Following last week’s breaking news story reported here about the alleged mistreatment of 104 year old socialite and heiress Brooke Astor, New York’s Supreme Court has stepped in and appointed Ms. Astor’s longtime friend  and protegee Annette de la Renta as her temporary guardian. This morning, it was reported that Ms. Astor has left a Manhattan hospital for the cushier surroundings of her estate at Briarcliff Manor where her son –and former guardian– 82 year old Anthony Marshall was turned away when he attempted to visit.


It is likely that  further court hearings will take place before the court makes its findings and appoints a new permanent guardian for Ms. Astor. The problem here is that it takes a concerned friend, relative or caregiver to step forward and to commence proceedings when an elderly or incompetent person is being abused by a guardian. Absent this, it is unlikely that the plight of an abused or neglected ward will come to light. A recent New York Times editorial entitled "If it Could Happen to Brooke Astor" underscores just how serious a concern this can be. Who would have suspected that one of New York’s wealthiest, high profile social figures might find herself a virtual prisoner in her own home without access to the basic necessities of life?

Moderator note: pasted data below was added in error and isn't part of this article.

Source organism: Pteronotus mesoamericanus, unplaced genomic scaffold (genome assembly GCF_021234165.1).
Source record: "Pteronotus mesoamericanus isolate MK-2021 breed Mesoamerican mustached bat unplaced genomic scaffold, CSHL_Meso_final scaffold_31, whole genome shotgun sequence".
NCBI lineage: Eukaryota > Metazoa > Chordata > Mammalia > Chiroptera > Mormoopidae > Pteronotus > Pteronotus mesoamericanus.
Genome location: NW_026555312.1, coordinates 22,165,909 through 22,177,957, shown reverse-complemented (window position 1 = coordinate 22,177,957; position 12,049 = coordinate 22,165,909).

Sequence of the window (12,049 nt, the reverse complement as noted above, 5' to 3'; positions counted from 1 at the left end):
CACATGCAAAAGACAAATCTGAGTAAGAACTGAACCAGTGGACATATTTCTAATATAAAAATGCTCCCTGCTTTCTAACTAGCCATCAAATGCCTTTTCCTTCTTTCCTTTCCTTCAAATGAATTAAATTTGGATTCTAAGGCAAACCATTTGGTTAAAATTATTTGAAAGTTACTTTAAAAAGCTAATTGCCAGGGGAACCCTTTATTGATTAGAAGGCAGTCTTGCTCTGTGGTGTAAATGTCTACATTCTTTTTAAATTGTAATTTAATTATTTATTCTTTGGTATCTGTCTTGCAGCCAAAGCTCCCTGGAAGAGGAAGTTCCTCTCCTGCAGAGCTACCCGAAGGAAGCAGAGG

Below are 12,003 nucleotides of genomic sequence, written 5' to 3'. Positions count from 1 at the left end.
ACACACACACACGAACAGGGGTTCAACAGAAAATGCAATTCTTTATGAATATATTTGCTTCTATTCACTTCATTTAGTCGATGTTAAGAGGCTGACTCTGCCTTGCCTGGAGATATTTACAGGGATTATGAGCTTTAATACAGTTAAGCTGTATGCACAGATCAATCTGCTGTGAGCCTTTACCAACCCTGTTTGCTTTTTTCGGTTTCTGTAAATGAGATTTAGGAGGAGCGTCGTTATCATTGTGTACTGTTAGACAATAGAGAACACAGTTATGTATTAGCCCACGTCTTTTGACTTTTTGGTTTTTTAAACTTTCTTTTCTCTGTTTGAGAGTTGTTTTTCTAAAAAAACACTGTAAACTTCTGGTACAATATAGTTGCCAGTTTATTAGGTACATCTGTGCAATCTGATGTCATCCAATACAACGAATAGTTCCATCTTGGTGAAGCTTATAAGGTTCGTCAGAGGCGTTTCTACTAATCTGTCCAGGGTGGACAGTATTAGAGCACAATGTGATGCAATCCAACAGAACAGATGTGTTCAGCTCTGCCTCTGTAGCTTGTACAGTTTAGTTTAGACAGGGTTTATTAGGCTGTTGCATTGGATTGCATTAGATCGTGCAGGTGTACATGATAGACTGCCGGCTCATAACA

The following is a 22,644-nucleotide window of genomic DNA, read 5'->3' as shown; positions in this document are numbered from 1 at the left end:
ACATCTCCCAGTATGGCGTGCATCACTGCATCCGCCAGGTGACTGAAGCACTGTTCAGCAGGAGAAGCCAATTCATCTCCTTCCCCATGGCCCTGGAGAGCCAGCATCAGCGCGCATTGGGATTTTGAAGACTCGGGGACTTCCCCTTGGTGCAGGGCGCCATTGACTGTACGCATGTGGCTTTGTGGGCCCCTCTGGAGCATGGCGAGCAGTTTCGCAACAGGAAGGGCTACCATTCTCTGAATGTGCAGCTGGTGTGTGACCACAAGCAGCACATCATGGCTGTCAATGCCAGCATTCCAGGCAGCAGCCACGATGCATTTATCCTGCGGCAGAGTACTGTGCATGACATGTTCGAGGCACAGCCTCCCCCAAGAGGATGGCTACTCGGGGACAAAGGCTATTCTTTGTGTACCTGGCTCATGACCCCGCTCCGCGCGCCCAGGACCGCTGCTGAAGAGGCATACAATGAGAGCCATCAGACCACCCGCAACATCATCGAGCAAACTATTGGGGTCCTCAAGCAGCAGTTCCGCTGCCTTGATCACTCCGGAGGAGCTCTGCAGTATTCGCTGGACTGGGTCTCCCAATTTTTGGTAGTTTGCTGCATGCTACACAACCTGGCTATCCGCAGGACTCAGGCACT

Commenting to this blog in response to my first article on Ms. Astor’s plight, Naomi Karp of AARP’s Public Policy Institute stressed the need for better court oversight  in guardianship matters and cited her organization’s excellent research report which you may access here for greater insight into and information about this serious problem.